Friday, 10 May 2013

US charges cyber-crooks over US$45 million ATM crime

US officials have charged 8 people with taking part in two cyber-attacks that resulted in US$45 million of fraudulent cash withdrawals from ATMs in 27 countries.  According to the US Justice Department, the gang broke into the computers of two credit card processors, one in India in December 2012 and the other in the United States this February. They hacked data relating to pre-paid cards and then raised the balance limits, before sending the data to cells around the world that cloned the cards and used them fraudulently (with PINs) to withdraw cash from ATMs.

The money was stolen from two Middle Eastern banks. The reported losses have risen significantly since I first commented on the attacks in a post on 7th February 2013.  It's interesting to note that, of the 8 US citizens arrested, 7 originated from the Dominican Republic.  According to the latest European ATM Crime report published by EAST, the USA and the Dominican Republic are the top two locations for ATM related fraud losses for counterfeit (skimmed) European cards.

This is worrying stuff for US card issuers.  Such a scam is not so easy to perpetrate on EMV (Chip and PIN) cards.  As a chip is not present on a cloned (counterfeit) EMV card the clone can't be used for ATM cash withdrawals (unless the EMV card issuer allows it and most now don't).  Now that the cyber-criminal community has woken up to how easy it is to perpetrate this type of crime against non-EMV cards, their sights are likely to be set on US issued mag-stripe only cards, or non-EMV cards from other countries.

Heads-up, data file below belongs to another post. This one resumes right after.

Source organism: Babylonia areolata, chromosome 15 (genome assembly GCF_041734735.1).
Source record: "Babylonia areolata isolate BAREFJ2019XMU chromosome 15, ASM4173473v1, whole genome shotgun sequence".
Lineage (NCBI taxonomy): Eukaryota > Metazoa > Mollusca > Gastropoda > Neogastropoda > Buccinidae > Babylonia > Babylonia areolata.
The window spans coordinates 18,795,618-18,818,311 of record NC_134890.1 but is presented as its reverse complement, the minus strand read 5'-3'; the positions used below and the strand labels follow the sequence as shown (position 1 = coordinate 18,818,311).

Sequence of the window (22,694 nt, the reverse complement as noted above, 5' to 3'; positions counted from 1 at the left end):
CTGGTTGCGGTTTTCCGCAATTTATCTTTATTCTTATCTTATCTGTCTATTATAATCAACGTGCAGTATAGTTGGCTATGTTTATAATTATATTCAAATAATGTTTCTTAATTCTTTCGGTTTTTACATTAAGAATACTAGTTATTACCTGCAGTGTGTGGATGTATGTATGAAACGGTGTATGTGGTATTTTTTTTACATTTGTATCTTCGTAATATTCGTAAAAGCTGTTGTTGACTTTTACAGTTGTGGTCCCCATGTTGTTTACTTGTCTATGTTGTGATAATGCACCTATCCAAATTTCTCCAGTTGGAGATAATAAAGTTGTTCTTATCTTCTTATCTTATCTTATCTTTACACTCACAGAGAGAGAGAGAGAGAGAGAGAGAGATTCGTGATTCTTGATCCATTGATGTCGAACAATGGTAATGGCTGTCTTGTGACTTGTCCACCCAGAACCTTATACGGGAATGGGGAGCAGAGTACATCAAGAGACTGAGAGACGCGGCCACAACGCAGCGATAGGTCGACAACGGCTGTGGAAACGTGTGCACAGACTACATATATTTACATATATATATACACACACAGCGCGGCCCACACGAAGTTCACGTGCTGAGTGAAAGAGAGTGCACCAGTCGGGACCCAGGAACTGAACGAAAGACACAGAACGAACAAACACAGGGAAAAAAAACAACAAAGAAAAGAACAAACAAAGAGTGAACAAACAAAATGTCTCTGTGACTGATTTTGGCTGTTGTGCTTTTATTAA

It is good to see that, if convicted, the defendants face a maximum sentence of 10 years' imprisonment on each of the money laundering charges and seven and a half on the conspiracy to commit access device fraud charge, restitution, and up to $250,000 in fines.  Nonetheless, criminals like to get easy cash, and this case may well spark copycat cyber-attacks.

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